The great mass of Egypt is located in Africa; the Sinai peninsula is the only portion situated in Asia and is separated from the rest of the country by the Suez Canal. Egypt N of Cairo is often called Lower Egypt and S of Cairo, Upper Egypt. The principal physiographic feature of the country is the Nile River, which flows from south to north through E Egypt for c.900 mi (1,450 km). In the far south is Lake Nasser, a vast artificial lake impounded by the Aswan High Dam (built 1960–70), and in the north, below Cairo, is the great Nile delta (c.8,500 sq mi/22,000 sq km). Bordering the Nile between Aswan and Cairo are narrow strips (on the average 5 mi/8 km wide) of cultivated land; there are broad regions of tilled land in the delta.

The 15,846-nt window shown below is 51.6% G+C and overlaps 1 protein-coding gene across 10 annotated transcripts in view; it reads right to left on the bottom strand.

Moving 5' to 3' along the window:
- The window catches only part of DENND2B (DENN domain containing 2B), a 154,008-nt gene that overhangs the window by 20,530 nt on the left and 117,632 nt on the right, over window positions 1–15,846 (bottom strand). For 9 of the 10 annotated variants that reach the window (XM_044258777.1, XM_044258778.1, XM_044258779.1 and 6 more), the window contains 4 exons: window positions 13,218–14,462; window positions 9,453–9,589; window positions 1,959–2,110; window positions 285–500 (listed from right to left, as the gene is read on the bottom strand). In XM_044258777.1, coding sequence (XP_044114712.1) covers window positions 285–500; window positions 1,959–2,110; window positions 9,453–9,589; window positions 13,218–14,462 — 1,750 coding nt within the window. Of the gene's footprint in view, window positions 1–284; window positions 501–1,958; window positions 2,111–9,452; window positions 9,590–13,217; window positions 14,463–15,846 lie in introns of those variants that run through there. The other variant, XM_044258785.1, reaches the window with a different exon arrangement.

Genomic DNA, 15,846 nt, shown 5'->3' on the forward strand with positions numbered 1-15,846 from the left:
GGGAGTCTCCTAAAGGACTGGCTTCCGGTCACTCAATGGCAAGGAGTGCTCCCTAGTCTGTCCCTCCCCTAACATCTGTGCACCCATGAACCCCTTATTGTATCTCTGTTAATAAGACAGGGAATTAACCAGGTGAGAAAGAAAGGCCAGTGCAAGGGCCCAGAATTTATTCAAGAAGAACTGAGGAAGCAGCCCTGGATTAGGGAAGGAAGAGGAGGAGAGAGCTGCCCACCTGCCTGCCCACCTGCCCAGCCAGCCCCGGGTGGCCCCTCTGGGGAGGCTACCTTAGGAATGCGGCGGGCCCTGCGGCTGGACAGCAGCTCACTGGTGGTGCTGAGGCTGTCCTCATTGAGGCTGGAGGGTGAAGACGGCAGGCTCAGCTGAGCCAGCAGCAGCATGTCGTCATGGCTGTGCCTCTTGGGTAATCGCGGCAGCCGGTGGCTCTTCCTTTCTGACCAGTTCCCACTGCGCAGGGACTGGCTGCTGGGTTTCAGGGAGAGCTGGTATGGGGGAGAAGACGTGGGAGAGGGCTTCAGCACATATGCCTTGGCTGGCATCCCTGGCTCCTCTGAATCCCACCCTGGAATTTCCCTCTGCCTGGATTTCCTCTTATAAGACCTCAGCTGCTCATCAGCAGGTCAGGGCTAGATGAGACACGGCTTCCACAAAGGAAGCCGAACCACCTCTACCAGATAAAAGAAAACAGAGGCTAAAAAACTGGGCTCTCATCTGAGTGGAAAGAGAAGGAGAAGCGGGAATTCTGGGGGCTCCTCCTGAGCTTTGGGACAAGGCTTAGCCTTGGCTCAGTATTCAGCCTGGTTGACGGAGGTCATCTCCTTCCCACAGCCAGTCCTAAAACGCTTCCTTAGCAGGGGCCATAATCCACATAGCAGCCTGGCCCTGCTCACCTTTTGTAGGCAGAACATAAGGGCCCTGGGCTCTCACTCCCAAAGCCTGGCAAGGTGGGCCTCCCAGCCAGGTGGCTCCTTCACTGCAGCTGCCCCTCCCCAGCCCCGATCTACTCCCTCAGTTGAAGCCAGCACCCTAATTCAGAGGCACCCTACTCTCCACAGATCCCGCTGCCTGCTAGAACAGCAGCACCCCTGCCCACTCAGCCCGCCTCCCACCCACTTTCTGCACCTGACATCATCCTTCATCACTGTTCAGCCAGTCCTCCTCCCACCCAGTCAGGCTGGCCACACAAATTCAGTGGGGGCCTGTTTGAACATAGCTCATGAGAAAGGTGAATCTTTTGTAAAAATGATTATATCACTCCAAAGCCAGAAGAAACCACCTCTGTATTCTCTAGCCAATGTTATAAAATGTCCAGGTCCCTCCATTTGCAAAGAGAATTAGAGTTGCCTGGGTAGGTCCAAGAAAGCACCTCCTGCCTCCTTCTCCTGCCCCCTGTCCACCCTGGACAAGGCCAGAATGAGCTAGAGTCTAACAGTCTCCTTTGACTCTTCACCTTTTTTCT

West of the Nile is the extremely arid Libyan (or Western) Desert, a generally low-lying region (maximum alt. c.1,000 ft/300 m), largely covered with sand dunes or barren rocky plains. The desert contains a few oases, notably Siwah, Farafra, and Kharga. In SW Egypt the desert rises to the Jilf al-Kabir plateau. East of the Nile is the Arabian (or Eastern) Desert, a dissected highland area (rising to c.7,150 ft/2,180 m) that is mostly barren and virtually uninhabited except for a few settlements along the Red Sea coast.

The Sinai peninsula is a plateau broken by deep valleys; Mount Catherine, or Jabal Katrinah (8,652 ft/2,637 m), Egypt's loftiest point, and Mount Sinai, or Jabal Musa (7,497 ft/2,285 m), are located in the south. Northern Sinai, largely a sandy desert, contains most of the peninsula's small population, which lives mainly in towns built around wells.

The Columbia Electronic Encyclopedia, 6th ed. Copyright © 2012, Columbia University Press. All rights reserved.

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